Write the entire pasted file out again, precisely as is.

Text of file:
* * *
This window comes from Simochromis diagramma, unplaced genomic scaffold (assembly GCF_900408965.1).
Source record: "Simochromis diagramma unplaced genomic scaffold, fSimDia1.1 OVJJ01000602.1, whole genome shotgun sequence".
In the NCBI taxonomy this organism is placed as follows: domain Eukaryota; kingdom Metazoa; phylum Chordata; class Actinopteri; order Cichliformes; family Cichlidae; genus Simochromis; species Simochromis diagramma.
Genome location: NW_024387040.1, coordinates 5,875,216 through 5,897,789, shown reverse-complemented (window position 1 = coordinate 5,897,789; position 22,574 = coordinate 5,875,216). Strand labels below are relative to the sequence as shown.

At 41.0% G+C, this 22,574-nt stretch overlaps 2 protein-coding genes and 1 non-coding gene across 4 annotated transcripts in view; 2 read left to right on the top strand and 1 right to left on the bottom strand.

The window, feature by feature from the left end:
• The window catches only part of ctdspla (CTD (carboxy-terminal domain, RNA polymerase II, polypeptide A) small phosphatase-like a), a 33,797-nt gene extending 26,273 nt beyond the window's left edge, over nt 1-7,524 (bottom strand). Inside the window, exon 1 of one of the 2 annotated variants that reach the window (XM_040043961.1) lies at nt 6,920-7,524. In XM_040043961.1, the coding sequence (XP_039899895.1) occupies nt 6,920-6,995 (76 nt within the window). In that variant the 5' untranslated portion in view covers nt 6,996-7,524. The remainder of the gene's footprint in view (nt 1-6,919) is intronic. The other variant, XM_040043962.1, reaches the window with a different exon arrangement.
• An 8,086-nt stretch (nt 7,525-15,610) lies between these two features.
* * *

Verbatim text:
This window comes from Simochromis diagramma, unplaced genomic scaffold (assembly GCF_900408965.1).
Source record: "Simochromis diagramma unplaced genomic scaffold, fSimDia1.1 OVJJ01000602.1, whole genome shotgun sequence".
In the NCBI taxonomy this organism is placed as follows: domain Eukaryota; kingdom Metazoa; phylum Chordata; class Actinopteri; order Cichliformes; family Cichlidae; genus Simochromis; species Simochromis diagramma.
Genome location: NW_024387040.1, coordinates 5,875,216 through 5,897,789, shown reverse-complemented (window position 1 = coordinate 5,897,789; position 22,574 = coordinate 5,875,216). Strand labels below are relative to the sequence as shown.

At 41.0% G+C, this 22,574-nt stretch overlaps 2 protein-coding genes and 1 non-coding gene across 4 annotated transcripts in view; 2 read left to right on the top strand and 1 right to left on the bottom strand.

The window, feature by feature from the left end:
• The window catches only part of ctdspla (CTD (carboxy-terminal domain, RNA polymerase II, polypeptide A) small phosphatase-like a), a 33,797-nt gene extending 26,273 nt beyond the window's left edge, over nt 1-7,524 (bottom strand). Inside the window, exon 1 of one of the 2 annotated variants that reach the window (XM_040043961.1) lies at nt 6,920-7,524. In XM_040043961.1, the coding sequence (XP_039899895.1) occupies nt 6,920-6,995 (76 nt within the window). In that variant the 5' untranslated portion in view covers nt 6,996-7,524. The remainder of the gene's footprint in view (nt 1-6,919) is intronic. The other variant, XM_040043962.1, reaches the window with a different exon arrangement.
• An 8,086-nt stretch (nt 7,525-15,610) lies between these two features.